 Reduce energy use!  Reduce stormwater runoff impacts  Influence global policy

Build Compact Communities
Conserve Energy Maintain Forest Cover, Wetlands Keep Stream Corridors Forested Minimize Impervious Surfaces

Keep your runoff at home!
Prevent Erosion

Take home messages:
• All three are inter­ related • Some of the same solutions help with all three issues • You can make a difference at the local level Climate Change Mercury

Stormwater

A View From the Lake 2006 Evaluation
Today’s trip

Location _________________________ Date __________________ Start Time
About you (Check all that apply)

AM

PM

____Visitor to the area ____Elected official

____Full time area resident ____Non-elected official

____Seasonal resident ____Teacher ____Other: ____________________________

What community is your primary residence? __________________________________________ Why did you decide to come on this trip? ______________________________________________ Evaluation

Please rate the following:

Poor ⇒

Excellent
3 3 3 3 3 4 4 4 4 4 5 5
5 5 5

Comments:

Time allowed for observing Quality of the:
pre-trip presentation - - lecture at the front of the boat map activity at the stern - water and sediment sampling

-

1 1 1 1 1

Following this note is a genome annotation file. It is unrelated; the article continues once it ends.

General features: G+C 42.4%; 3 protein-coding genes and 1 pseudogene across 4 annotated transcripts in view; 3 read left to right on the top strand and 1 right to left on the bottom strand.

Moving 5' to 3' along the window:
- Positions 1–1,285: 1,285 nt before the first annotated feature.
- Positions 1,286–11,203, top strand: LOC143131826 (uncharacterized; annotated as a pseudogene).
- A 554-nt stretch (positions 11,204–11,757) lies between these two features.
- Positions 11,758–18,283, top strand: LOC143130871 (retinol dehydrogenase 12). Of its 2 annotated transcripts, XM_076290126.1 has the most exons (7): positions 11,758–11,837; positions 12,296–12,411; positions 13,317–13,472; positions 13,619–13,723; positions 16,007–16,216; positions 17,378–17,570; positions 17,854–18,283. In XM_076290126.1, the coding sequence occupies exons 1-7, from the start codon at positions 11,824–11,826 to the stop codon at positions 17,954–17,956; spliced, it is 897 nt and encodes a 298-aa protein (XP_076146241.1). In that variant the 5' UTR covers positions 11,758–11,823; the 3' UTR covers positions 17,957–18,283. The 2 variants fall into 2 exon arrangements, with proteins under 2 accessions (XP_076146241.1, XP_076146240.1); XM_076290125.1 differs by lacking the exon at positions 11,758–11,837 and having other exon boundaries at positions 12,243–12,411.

2 2 2 2 2

Indicate how much you agree or disagree with the following:

I felt knowledgeable about protecting Lake Superior water resources prior to this trip 1 2 3 4 5 The level of technical information was appropriate for me - - - - - 1 2 3 4 5 I was comfortable asking questions/sharing information - - - - - 1 2 3 4 5 My opinion about protecting Lake Superior water resources has changed as a result of this trip - - - - - - - - - - - - - - - - 1 2 3 4 5 How has your opinion changed? _______________________________________________________
Comments:

Disagree ⇒ Agree

Will this information help you: 1. Take action in your community? Please explain your answer: “A View From the Lake” has been supported by grants which are now ending. In future years, how much would you be willing to pay for this program? $_________